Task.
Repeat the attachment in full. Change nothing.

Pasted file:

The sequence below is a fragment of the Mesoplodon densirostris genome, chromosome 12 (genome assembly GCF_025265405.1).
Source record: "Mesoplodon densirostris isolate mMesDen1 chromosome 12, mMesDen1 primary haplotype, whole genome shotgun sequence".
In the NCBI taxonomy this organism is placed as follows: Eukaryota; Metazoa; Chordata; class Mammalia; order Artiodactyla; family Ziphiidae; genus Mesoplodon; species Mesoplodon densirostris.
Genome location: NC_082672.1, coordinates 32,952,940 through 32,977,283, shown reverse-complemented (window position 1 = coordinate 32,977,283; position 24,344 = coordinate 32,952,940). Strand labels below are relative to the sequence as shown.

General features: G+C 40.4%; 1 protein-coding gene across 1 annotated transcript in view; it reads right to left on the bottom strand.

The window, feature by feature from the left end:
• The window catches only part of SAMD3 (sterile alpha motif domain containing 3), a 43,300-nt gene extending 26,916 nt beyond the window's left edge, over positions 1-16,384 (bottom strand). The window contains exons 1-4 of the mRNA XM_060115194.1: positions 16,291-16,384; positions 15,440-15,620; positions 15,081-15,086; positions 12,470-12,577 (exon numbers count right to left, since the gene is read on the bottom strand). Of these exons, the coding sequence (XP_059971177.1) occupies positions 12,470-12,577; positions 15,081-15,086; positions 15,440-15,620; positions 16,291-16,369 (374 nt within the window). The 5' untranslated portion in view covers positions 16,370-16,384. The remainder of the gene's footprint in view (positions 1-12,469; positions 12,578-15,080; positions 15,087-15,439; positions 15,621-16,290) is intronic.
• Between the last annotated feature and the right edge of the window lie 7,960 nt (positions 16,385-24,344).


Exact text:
The sequence below is a fragment of the Mesoplodon densirostris genome, chromosome 12 (genome assembly GCF_025265405.1).
Source record: "Mesoplodon densirostris isolate mMesDen1 chromosome 12, mMesDen1 primary haplotype, whole genome shotgun sequence".
In the NCBI taxonomy this organism is placed as follows: Eukaryota; Metazoa; Chordata; class Mammalia; order Artiodactyla; family Ziphiidae; genus Mesoplodon; species Mesoplodon densirostris.
Genome location: NC_082672.1, coordinates 32,952,940 through 32,977,283, shown reverse-complemented (window position 1 = coordinate 32,977,283; position 24,344 = coordinate 32,952,940). Strand labels below are relative to the sequence as shown.

General features: G+C 40.4%; 1 protein-coding gene across 1 annotated transcript in view; it reads right to left on the bottom strand.

The window, feature by feature from the left end:
• The window catches only part of SAMD3 (sterile alpha motif domain containing 3), a 43,300-nt gene extending 26,916 nt beyond the window's left edge, over positions 1-16,384 (bottom strand). The window contains exons 1-4 of the mRNA XM_060115194.1: positions 16,291-16,384; positions 15,440-15,620; positions 15,081-15,086; positions 12,470-12,577 (exon numbers count right to left, since the gene is read on the bottom strand). Of these exons, the coding sequence (XP_059971177.1) occupies positions 12,470-12,577; positions 15,081-15,086; positions 15,440-15,620; positions 16,291-16,369 (374 nt within the window). The 5' untranslated portion in view covers positions 16,370-16,384. The remainder of the gene's footprint in view (positions 1-12,469; positions 12,578-15,080; positions 15,087-15,439; positions 15,621-16,290) is intronic.
• Between the last annotated feature and the right edge of the window lie 7,960 nt (positions 16,385-24,344).